Nonverbal communication is unspoken communication between a speaker and an audience. It's nonverbal stimuli created by the speaker, audience and the environment. Though nonverbal communication includes numerous aspects, such as touch, smell, eye contact, volume, proximity, dress, posture and word choice, there are only six main types of nonverbal communication.
Facial expressions are usually the most noticeable of all nonverbal communication. As a speaker talks, her facial expressions can send a message of comfort or nervousness, which affects the way the message is heard by the audience. For example, a smiling speaker can put an audience at ease and even help create a feeling of happiness. A lack of facial expression communicates as well, in that it sends a message of possible boredom or that a message has not been received as intended.
Eye contact is the gaze shared between speaker and audience. Maintaining appropriate eye contact can convey a message of respect between speaker and audience, as well as making a speaker feel important and heard. As will any nonverbal communication type, eye contact should be used appropriately. Intense eye contact can be uncomfortable and considered staring.
Gestures are a type of nonverbal communication that influences a conversation. Gestures can include hand movements as well as other body movements used while speaking or listening. Though gestures can add personality and warmth to a conversation, overuse can result in a conversation interruption or distraction. For example, excessive hand movement can convey a message of nervousness and a slight nod of the head can let a speaker know that you understand his message.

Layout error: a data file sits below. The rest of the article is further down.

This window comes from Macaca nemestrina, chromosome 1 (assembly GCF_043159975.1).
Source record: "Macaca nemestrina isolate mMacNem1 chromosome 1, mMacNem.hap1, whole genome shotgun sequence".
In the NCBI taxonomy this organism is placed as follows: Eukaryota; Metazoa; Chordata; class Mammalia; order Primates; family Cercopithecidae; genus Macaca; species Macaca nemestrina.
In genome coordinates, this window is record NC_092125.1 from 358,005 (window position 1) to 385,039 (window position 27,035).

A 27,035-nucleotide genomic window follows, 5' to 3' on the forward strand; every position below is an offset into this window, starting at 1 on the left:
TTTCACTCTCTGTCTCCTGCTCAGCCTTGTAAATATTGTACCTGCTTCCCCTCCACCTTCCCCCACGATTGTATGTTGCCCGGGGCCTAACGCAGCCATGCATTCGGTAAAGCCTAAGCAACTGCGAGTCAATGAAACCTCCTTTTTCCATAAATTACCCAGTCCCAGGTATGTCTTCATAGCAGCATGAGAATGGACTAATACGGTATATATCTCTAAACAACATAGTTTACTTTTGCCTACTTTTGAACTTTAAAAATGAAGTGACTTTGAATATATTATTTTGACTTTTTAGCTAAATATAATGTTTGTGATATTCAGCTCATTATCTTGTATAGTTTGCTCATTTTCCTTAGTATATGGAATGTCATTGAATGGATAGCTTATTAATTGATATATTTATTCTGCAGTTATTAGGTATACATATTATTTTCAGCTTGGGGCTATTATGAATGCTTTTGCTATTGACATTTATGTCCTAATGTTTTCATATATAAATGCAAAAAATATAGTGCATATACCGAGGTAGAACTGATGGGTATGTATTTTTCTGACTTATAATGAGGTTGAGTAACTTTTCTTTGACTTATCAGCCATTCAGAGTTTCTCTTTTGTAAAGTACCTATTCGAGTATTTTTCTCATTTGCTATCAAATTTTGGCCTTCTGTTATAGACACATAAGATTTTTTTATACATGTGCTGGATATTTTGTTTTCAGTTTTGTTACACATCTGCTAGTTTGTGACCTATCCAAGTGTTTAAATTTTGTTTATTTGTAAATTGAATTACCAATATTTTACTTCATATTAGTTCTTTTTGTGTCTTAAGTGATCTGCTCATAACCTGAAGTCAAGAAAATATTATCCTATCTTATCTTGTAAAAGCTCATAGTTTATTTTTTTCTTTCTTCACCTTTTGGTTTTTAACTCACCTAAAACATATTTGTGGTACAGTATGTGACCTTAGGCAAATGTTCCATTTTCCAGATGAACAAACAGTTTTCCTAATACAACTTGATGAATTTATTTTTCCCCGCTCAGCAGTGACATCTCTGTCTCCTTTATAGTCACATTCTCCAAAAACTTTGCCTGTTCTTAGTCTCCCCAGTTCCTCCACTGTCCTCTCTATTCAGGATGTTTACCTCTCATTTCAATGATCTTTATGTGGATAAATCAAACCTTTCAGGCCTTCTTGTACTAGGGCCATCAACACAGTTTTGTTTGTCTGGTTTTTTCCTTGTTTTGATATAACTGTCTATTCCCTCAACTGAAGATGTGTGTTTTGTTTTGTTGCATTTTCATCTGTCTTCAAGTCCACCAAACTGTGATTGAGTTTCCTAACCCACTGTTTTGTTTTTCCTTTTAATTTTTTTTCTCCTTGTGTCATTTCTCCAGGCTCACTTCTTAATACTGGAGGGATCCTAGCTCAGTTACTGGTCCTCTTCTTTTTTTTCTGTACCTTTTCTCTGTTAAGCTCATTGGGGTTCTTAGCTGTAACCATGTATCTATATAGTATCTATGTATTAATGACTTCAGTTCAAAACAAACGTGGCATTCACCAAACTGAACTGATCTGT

Posture and Body Orientation
Posture and body orientation are important in many cultures. Standing tall, walking tall and having good posture conveys a message of confidence and respect. Having straight shoulders, a relaxed body and fluid gestures can help engage and put your audience at ease.
Proximity is the physical distance between speaker and audience. An intimate proximity is reserved for extremely close relationships. A personal proximity, commonly referred to as personal space, is between 1.5 and 4 feet, according to speechmastery.com, and shared between family and close friends. Social proximity is between 4 and 12 feet, and should be used when speaking with acquaintances and coworkers. Public proximity is usually for public speaking and is an appropriate distance of over 12 feet. Not all situations allow for suggested distances, and a speaker should observe the nonverbal communication of the audience or listener to gauge her comfort level with proximity.
Paralinguistics includes many difference aspects of the spoken voice, including tone, pitch, rhythm, volume and inflection. Tone is the overall quality of the voice. For example, a conversation may begin with a casual tone and turn into a heated debate that gives the voice an emotional tone. Pitch is the frequency or highness and lowness of the spoken voice. Rhythm is the timing of the spoken voice. Volume is considered the loudness or softness of the spoken voice. Finally, inflection is the altering of the pitch or tone of certain words to stress that word.